Don’t Call it Mutton.

A lot of people unfamiliar with lamb are under the impression that it tastes somewhat “gamey.” The fact is, because of breeding and diet, modern lamb tastes about as different from beef as, say, turkey tastes different from chicken. It definitely tastes more like beef than pork tastes like either one.

Unfortunately, people’s bad experiences with lamb are frequently associated with the fact that lamb fat burns very easily. Lamb fat has a high melting point, because it is high in stearic acid. If we treat it like beef, it can develop a very bitter and unpleasant crust and aroma. If you roast or broil it with the bones exposed, they will almost certainly scorch, and even catch fire like a candle.

There are ways to avoid these pitfalls, which we will explain here.

HERE is the link to the concise recipe

HERE is a fun little video too!

  • Pasteurize your lamb rack via sous vide or sans vide @127F/53CX6-8 hours.
  • Shock cold in the bag to 70F/21C.
  • Refrigerate until ready to use, or proceed.
  • This step, in itself, helps prevent scorching.

  • Sprinkle the fatty side with S+P, and lay in a 250F/121C ovenproof pan.
  • Be careful not to scorch–this process does not take very long.

  • Since the fatty side is somewhat rounded, I scoot the pan over on the burner and lean the lamb on the side of the pan.
  • Some people think this is a little fussy.

  • Flip the rack, and brown the bottom side a little bit, not much.
  • We’ll be putting the whole pan into the oven soon.

  • Paint the top surface lightly with Dijon mustard, or really, any mustard that you like.
  • We used to use that powdered English mustard; that was pretty hot, but people seemed to like it.
  • They may have felt obliged to; that was back in the day when many people were afraid to complain in fancy restaurants.
  • This doesn’t seem to be a problem any more.
  • Sprinkle the top with fine bread crumbs.
  • Sometimes I make my own, but purchased bread crumbs are okay.
  • They make them out of bread.
  • In the old days, we used to trade stale French bread back to the bakery for fresh, and they would use it to make crumbs, which they would then sell.
  • This idea would be unthinkable in the modern era of paranoia about terrorism and wackos putting weird stuff in Halloween apples.

We’ve Become Very Sheepish.

  • Back then, we were instructed to insist that the bones be wrapped in foil, or even parchment.
  • The parchment was a real pain.
  • I haven’t seen it done in a while, but it really does make a difference.
  • We used to make those little paper frilled hats to stick on the bones too, now it’s hard to even find them to buy…
  • I make them once in a while just for fun.
  • One of these days, I’ll stick some on a chicken drumstick or something.
  • Okay, let the lamb rest in the pan while we do the Potatoes Carbonara.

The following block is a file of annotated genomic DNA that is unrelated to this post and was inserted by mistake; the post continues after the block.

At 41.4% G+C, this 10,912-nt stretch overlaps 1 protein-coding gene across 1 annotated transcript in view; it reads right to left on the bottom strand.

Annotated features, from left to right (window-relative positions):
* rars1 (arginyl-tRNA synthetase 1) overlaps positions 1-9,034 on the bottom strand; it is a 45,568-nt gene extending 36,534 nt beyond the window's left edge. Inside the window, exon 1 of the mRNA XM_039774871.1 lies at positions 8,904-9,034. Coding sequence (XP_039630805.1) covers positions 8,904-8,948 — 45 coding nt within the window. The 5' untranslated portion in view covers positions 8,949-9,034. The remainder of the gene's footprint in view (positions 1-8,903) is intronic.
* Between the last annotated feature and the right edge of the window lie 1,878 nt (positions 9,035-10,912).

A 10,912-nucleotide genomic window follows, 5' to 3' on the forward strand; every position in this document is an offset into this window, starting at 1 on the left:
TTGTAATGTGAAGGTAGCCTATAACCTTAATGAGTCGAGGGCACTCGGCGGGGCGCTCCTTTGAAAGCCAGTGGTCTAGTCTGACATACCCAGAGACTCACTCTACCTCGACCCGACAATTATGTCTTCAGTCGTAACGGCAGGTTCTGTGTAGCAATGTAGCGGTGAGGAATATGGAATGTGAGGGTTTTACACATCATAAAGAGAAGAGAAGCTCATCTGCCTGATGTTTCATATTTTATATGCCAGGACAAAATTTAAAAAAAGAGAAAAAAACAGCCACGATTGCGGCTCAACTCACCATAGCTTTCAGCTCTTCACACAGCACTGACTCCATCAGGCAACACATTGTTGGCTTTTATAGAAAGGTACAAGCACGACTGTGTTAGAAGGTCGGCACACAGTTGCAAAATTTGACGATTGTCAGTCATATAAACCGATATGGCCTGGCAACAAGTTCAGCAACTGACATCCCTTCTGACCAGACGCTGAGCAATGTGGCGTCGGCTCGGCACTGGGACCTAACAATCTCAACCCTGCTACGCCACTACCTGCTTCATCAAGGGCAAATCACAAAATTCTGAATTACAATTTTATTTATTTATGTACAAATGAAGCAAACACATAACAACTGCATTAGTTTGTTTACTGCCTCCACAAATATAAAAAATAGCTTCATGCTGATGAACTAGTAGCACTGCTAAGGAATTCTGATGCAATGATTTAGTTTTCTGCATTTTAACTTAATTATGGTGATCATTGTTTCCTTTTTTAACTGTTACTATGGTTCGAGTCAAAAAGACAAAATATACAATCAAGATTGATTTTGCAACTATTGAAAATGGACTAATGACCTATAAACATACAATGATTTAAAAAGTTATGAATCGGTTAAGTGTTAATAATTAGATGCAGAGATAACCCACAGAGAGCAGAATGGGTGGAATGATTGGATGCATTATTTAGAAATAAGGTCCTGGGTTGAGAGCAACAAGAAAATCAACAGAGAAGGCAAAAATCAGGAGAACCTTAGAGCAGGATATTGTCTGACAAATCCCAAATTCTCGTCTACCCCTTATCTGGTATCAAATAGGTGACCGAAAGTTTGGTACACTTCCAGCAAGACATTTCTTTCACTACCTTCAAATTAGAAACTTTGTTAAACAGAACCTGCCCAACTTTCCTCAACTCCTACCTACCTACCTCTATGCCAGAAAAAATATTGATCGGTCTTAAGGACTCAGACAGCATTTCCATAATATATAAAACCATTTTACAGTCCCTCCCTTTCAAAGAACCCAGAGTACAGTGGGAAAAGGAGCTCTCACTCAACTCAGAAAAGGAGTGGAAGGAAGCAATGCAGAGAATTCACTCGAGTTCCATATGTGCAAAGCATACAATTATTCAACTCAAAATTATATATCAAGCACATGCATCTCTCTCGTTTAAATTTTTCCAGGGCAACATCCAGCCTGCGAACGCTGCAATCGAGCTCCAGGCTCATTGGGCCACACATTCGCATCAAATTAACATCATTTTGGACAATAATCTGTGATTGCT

• Heat your pan to 225F/107C and add a little oil.
  • Add 4 diced red potatoes, make sure they are dry.
  • The pan should be large enough so the potatoes don’t end up getting stacked on top of each other.
  • That’s what makes them stick; a lot of people don’t know that.

  • For this application, we really don’t want the potatoes to get very brown, but a little bit is okay.
  • Over stirring will also make them stick.
  • Relax.
  • Sip a beverage.

  • Once the potatoes have started to soften and seem a little dry, add some chopped onions.
  • If you add the onions too early, all that steam in the pan will give you a mushy result.

  • Once the onions have become translucent, add some chopped ham.
  • S+P.

  • Fry the ham until it softens, and add some cream and a couple of oz. of butter.

  • Add one pre-scrambled egg.

  • Add a little Pecorino Romano.

  • Boiling will cause the eggs to release water into the sauce, and the cheese will become stringy.
  • I have this thing about boiling things with cheese in them.
  • I don’t like it.
  • Cover the potatoes and set aside.

Back to the Lamb.

  • Preheat your oven to 450F/232C.
  • In we go.
  • There is no way to tell you exactly how long to leave the lamb in there.
  • It depends on many things, too many things to list.
  • I would say fifteen minutes, but, really, look for these characteristics.
  • The crust should be nicely brown.
  • This doesn’t mean the lamb is done, but if the crust isn’t done, then the lamb probably isn’t either.
  • If you gently squeeze the ends towards each other, they should feel springy.
  • Everybody has a slightly different idea of what “springy” means.
  • If it’s too rare, put it back in the oven for just a few minutes.

  • This looks right to me. It feels right. It scooched just a little bit.

Do this next.

  • Turn the oven on broil.
  • Put some of the potatoes on your plates.

  • Broil them until they get brown on top, and you will see a little butter come out around the edges.
  • That’s okay.

  • Drizzle some Cranberry Paste around the outside.
  • Put some Pear Membrillo in the center.
  • Arrange a few grape tomatoes around, make sure you cut them in half.
  • I hate biting into a whole cherry tomato.

  • Cut the lamb into chops.

  • This one is for my wife.
  • She likes it a little bit more done.
  • No shame in that.
  • I just use the propane torch on the cutting board or right there on the plate, while she watches.
  • Then, she’ll say “THAT’S GOOD!”

  • Arrange the chops so the bone is standing up high, and shingle from right to left.
  • Those of you who know me know why I do this. If you have never heard of the 7 o’clock rule, you can visit us HERE and ask me in person!